The important thing to take here is that there is no definitive answer to the type of food that cats prefer. All our cats are unique, with their own quirks and preferences. To figure out which cat food your pet enjoys the most, you’ll just have to monitor how they act when you serve their dinner up and how much of it they eat. You’ll soon be able to tell the food they prefer, or if they aren’t fussy like mine!

Dietary Qualities & Health

Apart from enjoying what they need, your cat’s food also needs to meet your cat’s dietary needs. Both wet and dry food contains different nutrients and quantities of water, and so choosing food that matches your cat’s requirements is key. 

Cats are obligate carnivores, which means that they depend on real animal meat to survive. Think about it, in the wild, cats live off the small prey that they hunt and catch, such as small birds and mice. Therefore, a quality diet that provides enough protein from good sources of meat is very important. Wet food advocates claim that getting these needs met is more likely with wet canned food than with kibble.

Additionally, supporters of wet canned food further argue that dry food is more likely to be made largely from animal by-products that are not real meat sources, such as bones, cartilage, and organs. Some argue that to make dry food cheaper, these by-products may even come from diseased animals or dated remains.

While this can be true for some dried food, it is also true for low-quality wet food. Therefore, whether you purchase wet or dry food doesn’t matter in this respect. Rather, it is the quality of the food that makes the difference. Looking for high-quality food in whatever form will most likely help you avoid this problem. Always check the ingredients and if you are still not sure, ask your vet.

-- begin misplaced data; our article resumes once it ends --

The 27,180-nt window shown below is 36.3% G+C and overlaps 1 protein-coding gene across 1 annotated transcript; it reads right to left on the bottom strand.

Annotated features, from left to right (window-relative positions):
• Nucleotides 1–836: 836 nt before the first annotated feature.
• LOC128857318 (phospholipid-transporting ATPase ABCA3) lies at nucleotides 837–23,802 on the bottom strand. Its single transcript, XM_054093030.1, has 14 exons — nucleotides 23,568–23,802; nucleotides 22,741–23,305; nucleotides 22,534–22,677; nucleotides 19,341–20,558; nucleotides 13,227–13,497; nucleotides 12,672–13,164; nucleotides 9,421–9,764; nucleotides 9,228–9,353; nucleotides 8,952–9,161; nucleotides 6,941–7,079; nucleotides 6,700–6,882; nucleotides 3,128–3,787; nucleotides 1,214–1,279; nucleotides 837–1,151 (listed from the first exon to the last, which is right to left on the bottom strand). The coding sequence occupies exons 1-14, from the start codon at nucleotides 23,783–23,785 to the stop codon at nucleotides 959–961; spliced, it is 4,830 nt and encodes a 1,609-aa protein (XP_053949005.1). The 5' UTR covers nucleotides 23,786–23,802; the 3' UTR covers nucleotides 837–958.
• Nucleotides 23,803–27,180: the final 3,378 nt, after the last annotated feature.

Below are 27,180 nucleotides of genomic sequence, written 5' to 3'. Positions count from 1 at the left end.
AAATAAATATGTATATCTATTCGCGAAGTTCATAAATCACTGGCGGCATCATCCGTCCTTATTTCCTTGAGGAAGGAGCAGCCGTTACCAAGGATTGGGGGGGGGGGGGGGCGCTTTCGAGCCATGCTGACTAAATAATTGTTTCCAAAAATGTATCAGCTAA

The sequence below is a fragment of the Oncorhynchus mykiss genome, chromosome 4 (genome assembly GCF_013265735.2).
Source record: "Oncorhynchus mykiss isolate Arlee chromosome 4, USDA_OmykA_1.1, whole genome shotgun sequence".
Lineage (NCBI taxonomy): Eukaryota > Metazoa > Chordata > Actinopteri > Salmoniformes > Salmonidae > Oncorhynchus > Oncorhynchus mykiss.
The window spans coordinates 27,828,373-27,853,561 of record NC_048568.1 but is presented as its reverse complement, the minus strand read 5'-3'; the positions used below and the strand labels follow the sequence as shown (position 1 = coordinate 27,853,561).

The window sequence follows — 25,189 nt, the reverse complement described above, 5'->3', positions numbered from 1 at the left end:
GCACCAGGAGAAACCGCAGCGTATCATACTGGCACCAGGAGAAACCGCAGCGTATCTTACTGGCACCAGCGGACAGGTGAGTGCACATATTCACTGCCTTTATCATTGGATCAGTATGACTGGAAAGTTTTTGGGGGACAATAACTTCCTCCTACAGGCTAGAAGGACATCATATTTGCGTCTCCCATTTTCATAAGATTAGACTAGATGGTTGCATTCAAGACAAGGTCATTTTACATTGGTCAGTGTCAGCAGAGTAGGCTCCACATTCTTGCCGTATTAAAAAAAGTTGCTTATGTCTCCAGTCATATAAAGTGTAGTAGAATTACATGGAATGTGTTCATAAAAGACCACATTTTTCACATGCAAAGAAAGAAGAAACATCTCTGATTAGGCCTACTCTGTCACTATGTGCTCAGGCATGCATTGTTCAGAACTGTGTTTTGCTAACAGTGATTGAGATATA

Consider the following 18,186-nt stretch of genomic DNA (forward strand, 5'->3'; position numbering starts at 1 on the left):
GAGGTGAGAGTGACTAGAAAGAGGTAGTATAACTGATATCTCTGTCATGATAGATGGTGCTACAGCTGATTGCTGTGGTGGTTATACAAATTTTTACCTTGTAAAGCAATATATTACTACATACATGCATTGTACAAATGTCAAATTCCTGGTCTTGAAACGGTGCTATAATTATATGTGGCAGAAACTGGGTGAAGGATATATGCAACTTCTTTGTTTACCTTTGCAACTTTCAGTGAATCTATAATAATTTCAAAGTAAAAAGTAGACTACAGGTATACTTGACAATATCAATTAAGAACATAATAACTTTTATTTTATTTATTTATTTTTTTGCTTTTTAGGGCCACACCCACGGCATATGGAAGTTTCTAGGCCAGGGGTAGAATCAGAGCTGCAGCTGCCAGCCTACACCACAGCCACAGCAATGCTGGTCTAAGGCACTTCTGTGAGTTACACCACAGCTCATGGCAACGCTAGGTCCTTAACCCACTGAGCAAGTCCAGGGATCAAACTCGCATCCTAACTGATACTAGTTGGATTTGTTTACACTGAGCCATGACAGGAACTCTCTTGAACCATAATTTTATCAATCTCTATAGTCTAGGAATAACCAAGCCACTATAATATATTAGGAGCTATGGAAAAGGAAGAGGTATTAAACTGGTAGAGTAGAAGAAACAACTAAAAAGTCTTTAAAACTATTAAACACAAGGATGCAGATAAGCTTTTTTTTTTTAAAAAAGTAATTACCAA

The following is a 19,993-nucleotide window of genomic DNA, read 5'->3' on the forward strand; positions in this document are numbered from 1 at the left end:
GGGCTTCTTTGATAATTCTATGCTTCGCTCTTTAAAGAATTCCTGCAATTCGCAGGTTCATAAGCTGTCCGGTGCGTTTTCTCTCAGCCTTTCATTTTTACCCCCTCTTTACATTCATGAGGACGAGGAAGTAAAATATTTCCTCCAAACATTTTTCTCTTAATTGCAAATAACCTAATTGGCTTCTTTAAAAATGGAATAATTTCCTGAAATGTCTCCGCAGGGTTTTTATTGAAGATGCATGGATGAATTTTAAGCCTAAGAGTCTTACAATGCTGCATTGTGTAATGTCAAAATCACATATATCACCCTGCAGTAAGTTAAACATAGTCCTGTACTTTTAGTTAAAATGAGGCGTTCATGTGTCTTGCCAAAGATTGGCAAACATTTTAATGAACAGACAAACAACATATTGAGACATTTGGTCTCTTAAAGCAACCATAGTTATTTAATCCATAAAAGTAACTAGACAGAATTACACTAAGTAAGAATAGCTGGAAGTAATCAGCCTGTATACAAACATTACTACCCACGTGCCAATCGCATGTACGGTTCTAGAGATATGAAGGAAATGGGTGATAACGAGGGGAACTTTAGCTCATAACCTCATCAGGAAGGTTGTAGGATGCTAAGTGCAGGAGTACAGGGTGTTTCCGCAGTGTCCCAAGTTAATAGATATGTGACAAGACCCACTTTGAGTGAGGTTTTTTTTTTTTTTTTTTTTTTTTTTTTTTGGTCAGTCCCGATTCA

Aside from the meat, water content is also a key consideration. As you may remember, wet food has about 80% moisture while kibble has only about 10%. This means that when fed wet food, your cat gets more water in her diet which is always a good thing. This is even more important if your cat doesn’t drink much water throughout the day as it can prevent them from becoming dehydrated and other associated complications.

Some experts claim that as wet cat food contains more water, it also helps cats feel fuller quicker. Therefore, a wet food diet is more likely to prevent obesity in cats. Obesity is a major risk factor for many serious diseases, including heart disease and diabetes. It also predisposes cats to develop arthritis thanks to the heavier weight bearing down on their joints. Keeping cats at a healthy weight is vital for good overall health, and so many wet food supporters love this benefit.

Wet foods generally also have more protein when compared to dry foods. While most dry foods have about 35% of crude protein, wet foods have about 40-45% on a dry matter basis. High protein is oftentimes beneficial, but there may be instances where a cat needs to have reduced protein in her diet. Cats with kidney problems and a portion of senior cats may require reduced protein.

Whether you choose to feed your cat with mostly wet food or dry food, the best way to go about this is to offer both from time to time. Having your cat used to both types of food may benefit her later in life and make transitioning between the two based on her current requirements a much easier and stress-free experience for both of you.

Dental Health

There is a popular belief that eating only wet food is not good for dental health in the long run. People think that chewing on hard kibble helps to keep the teeth sharp. It is also believed that this cleans the teeth and works away any plaque that builds up over time. By doing so, this reduces the risk of developing dental issues such as those discussed above.